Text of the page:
In contrast, there's the interest in Kantian stuff -- form, medium, "purposiveness without purpose" and all that -- this is the idea of avant-garde that Greenberg proposes. (I agree, it's not the Peter Burger idea of avant-garde as a critique of the institutions of art -- what Greenberg has in mind is abstract expressionism in painting, mostly). Anyway, these are the kinds of values Bourdieu sees as associated with a social elite. He calls it "the pure gaze," and this is a way of looking at things that doesn't let subject matter determine value (i.e. no "that's the best picture, because it is of a cat, and I like cats" or no "I'm American, so the most beautiful national anthem is "The Star-Spangled Banner"). The pure gaze is all about being above concern with personal connection, and about maintaining oneself as a conscious, discerning connoisseur -- all very Apollonian.

Unlike Greenberg, I don't see this as an either/or proposition, whether we're talking about ways of looking (as Bourdieu does) or kinds of objects (as Greenberg does) or about broader ways of being (as Nietzche, my source for the Apollo-Dionysus stuff, does). I mean, whether these things are good or bad is all contingent on circumstances, right?

So for me, it's not a matter of kicking Greenberg around, or of valorizing him (although he was always very supportive of the artists he admired, and did a lot for them, including one of my dad's painter friends).

I know a lot of people who take pleasure in using Greenberg as a punching bag, and a few old guys who still worship at his shrine. I think we have to see him in his times, as a part of a very broad movement of reaction against the popular culture industry (Kent's mention of Adorno makes a lot of sense in this context). I'm glad he was out there, trying to theorize a relationship to this new phenomenon that wasn't simple celebration. I also think it'd be sort of weird to take on his ideas now as if nothing had happened since he wrote.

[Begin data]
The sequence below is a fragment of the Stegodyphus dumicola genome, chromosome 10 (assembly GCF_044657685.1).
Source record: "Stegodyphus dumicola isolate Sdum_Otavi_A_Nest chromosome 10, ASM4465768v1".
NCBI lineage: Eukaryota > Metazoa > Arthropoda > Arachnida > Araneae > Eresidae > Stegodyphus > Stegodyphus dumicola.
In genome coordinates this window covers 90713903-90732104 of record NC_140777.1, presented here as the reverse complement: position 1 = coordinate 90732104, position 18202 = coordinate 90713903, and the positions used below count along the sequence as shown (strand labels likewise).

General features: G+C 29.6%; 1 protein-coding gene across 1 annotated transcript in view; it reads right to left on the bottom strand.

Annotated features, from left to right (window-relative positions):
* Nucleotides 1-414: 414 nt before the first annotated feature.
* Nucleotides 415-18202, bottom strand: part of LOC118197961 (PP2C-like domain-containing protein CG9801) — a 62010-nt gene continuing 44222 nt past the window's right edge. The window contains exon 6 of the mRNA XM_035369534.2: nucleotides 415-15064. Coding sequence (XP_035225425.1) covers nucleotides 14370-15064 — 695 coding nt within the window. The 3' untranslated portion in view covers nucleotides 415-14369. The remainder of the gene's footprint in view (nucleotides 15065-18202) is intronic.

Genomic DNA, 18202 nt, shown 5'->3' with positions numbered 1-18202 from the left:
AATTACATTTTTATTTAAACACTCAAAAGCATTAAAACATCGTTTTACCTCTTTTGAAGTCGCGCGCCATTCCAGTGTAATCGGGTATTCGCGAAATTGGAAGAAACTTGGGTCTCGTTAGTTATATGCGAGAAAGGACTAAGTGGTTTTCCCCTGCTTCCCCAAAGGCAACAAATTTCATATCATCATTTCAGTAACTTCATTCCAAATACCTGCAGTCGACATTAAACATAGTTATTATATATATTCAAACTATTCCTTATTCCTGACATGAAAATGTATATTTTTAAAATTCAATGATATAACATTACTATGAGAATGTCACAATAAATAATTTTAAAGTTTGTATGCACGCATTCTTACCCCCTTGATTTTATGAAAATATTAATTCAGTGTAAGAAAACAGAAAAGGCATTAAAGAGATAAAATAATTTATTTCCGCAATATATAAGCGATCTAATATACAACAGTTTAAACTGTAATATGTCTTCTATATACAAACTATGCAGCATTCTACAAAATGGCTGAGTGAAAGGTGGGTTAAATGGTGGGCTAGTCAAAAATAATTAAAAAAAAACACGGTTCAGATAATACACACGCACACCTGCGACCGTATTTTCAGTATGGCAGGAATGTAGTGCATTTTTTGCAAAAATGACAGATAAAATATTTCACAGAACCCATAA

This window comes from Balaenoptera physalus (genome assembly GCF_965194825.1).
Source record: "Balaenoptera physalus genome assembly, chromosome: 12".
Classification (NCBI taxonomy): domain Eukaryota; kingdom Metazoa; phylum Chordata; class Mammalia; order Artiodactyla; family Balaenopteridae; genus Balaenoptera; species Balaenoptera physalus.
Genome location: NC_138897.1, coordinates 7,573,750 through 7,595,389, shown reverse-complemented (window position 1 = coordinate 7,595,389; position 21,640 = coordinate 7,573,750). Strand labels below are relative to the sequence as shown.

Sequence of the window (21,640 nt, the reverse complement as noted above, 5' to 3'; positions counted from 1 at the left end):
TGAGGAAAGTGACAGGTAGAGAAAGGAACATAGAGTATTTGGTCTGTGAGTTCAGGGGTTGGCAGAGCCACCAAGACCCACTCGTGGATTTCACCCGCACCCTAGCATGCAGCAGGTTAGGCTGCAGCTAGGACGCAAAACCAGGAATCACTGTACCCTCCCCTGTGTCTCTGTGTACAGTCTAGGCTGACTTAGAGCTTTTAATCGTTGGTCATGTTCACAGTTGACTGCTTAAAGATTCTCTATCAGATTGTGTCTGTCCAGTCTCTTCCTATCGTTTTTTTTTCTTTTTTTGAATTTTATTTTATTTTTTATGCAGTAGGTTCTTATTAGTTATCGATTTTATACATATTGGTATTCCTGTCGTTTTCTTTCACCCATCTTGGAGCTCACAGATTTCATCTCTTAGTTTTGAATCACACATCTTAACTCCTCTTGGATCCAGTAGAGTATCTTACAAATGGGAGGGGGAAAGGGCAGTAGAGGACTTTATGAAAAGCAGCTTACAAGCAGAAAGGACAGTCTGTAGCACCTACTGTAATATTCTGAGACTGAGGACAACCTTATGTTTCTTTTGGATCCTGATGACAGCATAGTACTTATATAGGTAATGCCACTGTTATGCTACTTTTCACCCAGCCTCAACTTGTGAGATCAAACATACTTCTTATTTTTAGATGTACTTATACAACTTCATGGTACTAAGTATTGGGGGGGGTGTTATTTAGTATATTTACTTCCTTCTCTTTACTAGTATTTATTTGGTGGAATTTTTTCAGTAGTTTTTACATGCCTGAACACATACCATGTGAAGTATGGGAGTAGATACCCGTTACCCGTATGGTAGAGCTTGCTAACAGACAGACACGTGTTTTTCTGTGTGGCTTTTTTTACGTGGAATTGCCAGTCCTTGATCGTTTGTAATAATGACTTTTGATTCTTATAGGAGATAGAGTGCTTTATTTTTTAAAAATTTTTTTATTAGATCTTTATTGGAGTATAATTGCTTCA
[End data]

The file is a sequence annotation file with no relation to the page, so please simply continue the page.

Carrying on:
Anyway -- thanks for bringing him up.

Best,

Bob





This spectacular art that blurs life/art with is fake imagery can of course be blamed on Romanticism: "Indeed the Romantics can be considered the original sinners whose guilt kitsch inherited. They showed kitsch how. What does Keats write about mainly, if not the effect of poetry upon himself?"

1:05 PM  
Blogger Archambeau said...

Oh! I meant to add a comment on this part too:

"This spectacular art that blurs life/art with is fake imagery can of course be blamed on Romanticism: "Indeed the Romantics can be considered the original sinners whose guilt kitsch inherited. They showed kitsch how. What does Keats write about mainly, if not the effect of poetry upon himself?"

I think Greenberg's got Romanticism wrong, really. I mean, a whole branch of Romantic thinking (especially Coleridge's idea of "Organic form") was pushing in the direction of Greenberg's formalism more than a century before he wrote. So I guess I agree with you, Johannes, on this. It's sort of distressing how many statements about aesthetics were, and still are made out of historical ignorance.

Bob

Bob

1:10 PM  
Blogger Kent Johnson said...

No, that's not what I was thinking of, Johannes. Maybe it was sometime late last year. Haven't had time to look for it yet, but not that big a deal, I guess.

1:13 PM  
Blogger Johannes said...

Kent,

The thing I object to I guess is not art/poetry mixing - a lot of what I am interested in seems to have much more to do with visual art and film than poetry - but the generality of it.